I just need to know the greatest wattage my Ryzen 3 3200G is likely to pull when it's working, please.
That is a difficult question to answer. There isn't much info on that yet.
The only thing I could locate that indicates power (wattage) under 100% load was from this YouTube video which shows it to be around 100-101 watts under 100% load: Ryzen 3 3200g Temperature , Power consumption , Cinebench scores - YouTube
How accurate this is, I have no idea.
Thank you very much for your help. I'll try to sanity check that figure
later today and let you know.
Following up on my previous reply, I've been trying to sanity check the
reading in that video. It's nearly impossible to get a figure on the power
draw of a CPU anywhere. (And for other desktop components, it's still like
This article gives figures between 80 abs 140 Watts, it's as good a guess
It doesn't exactly confirm your video, but at least it's in the ballpark.
(What bugs me more is that the engineers at AMD would have the figure at
their fingertips, but there's no way to ask them.)
I would suggest to open a AMD SERVICE REQUEST (Official AMD SUPPORT) from here: https://www.amd.com/en/support/contact-email-form
If you work for a company or explain the reason why you need to find the max wattage that particular processor uses under stress situations they may be more able to help you. Just my personal opinion.
Not sure how helpful they will be, but maybe an AMD Engineer will answer your question if it isn't considered to be a company restricted information.
I don't know how that person in YouTube was able to isolate the amount of Wattage the processor is using. But I have come upon a couple of Tech Websites that did mentions the range of Wattage a certain processor was rated under maximum load. But the 3xxx is still too new of processor and seems like tech sites haven't started testing the processors in depth yet.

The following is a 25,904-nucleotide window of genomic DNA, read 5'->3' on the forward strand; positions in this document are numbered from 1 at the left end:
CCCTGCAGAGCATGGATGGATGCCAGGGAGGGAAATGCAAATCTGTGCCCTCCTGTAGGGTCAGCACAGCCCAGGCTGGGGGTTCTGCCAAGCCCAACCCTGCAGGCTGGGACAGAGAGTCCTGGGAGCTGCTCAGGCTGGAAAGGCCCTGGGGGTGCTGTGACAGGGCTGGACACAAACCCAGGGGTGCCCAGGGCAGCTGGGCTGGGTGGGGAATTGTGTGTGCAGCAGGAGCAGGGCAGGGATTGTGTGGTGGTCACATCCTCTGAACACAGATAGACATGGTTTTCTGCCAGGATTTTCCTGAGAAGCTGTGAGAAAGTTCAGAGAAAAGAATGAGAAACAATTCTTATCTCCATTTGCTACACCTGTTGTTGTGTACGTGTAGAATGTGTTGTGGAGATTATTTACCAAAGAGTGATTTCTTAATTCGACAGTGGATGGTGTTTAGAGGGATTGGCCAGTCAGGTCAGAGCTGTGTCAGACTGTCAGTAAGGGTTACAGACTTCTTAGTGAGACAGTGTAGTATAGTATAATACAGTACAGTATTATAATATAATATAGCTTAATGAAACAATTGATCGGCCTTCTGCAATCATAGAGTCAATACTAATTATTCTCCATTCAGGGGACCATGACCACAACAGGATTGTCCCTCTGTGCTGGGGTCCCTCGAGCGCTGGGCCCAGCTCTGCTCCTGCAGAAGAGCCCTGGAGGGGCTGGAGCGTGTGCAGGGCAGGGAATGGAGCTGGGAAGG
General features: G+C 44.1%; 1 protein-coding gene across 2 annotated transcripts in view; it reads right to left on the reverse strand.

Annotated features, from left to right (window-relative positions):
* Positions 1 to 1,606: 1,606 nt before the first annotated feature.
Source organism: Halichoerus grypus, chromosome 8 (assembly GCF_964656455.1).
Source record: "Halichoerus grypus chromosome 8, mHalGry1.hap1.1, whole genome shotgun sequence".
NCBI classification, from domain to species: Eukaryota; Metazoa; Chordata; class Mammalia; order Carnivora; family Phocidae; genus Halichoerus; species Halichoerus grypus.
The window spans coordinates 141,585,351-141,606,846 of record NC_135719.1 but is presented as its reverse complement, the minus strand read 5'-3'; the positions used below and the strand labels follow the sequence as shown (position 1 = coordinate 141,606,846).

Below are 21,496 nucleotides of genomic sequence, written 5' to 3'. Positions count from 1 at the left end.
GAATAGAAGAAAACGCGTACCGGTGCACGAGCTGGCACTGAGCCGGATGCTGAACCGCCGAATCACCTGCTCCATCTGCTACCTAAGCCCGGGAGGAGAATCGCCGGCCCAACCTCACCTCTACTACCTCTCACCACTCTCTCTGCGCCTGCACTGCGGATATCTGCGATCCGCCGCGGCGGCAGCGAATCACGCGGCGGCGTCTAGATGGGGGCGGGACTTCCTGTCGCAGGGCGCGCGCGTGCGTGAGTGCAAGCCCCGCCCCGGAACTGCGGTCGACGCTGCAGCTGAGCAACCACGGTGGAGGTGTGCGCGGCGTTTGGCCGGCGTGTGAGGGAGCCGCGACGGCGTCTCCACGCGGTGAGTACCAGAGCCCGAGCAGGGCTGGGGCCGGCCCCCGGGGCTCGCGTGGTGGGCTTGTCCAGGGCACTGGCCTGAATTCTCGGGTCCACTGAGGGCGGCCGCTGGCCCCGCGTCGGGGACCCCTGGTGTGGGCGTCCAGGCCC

I just read at PC World that the Ryzen 3 3200g is the same as the Ryzen 2200g but with a 7nm architecture. AMD's new Ryzen 3000 APUs give budget gamers an affordable taste of Radeon Vega | PCWorld
Found this review of the 2200g and 2400g and the Power consumption for the 2200g max is identical to the Youtube video for the 3200g: Power Consumption & Noise - AMD Raven Ridge Thermal/Power Analysis: Ryzen CPUs With Vega
This looks like ~101 Watts max is as good a guess as any. I'll try your
link to the official AMD support, but if they're as helpful as every other
company support department I've dealt with so far, (like pulling teeth), I
won't feel too uncomfortable about allowing ~101 Watts for the CPU.
Great graph. Some slim desktop cases comes with 200W PSU, but seems more power may be needed after outervisition suggesting 228W (m2 ssd, cpu, 8GB stick and mainboard being the only components).
Don't forget, that value may change depending on if you run the APU with boost or not, or if you overclock it. If what you are really asking is how big of a power supply you need, don't forget the motherboard and any fans the case or CPU cooler has will draw power as well. And if that is the question you're asking, a 450 or 500 watt power supply will be more than plenty if you don't have anything else major on the power supply.
Try out Power Supply Calculator from OuterVision, just visit the their site and you can open up the calculator from there, just press expert mode and choose the exact specs for your build there (and if the parts your using isnt there just choose the closest thing spec wise to what your using) and press calculate.
Tried seeing how accurate their results were by connecting a wattmeter to my PC and comparing the results i got from it under heavy load using Blender GPU+CPU rendering. then compared it with what outervisions PSU calc gave me after giving it my exact build and the result were pretty close. My total Power usage in watts (using a wattmeter) was actually slightly lower than what PSU calc gave me but it was close enough, My actuall load wattage was around 535-540w while OuterVision showed something like 550w.
Thank you. I've seen several online PSU calculators, it's good to know that
at least one has had its accuracy checked by someone. You never know, right?
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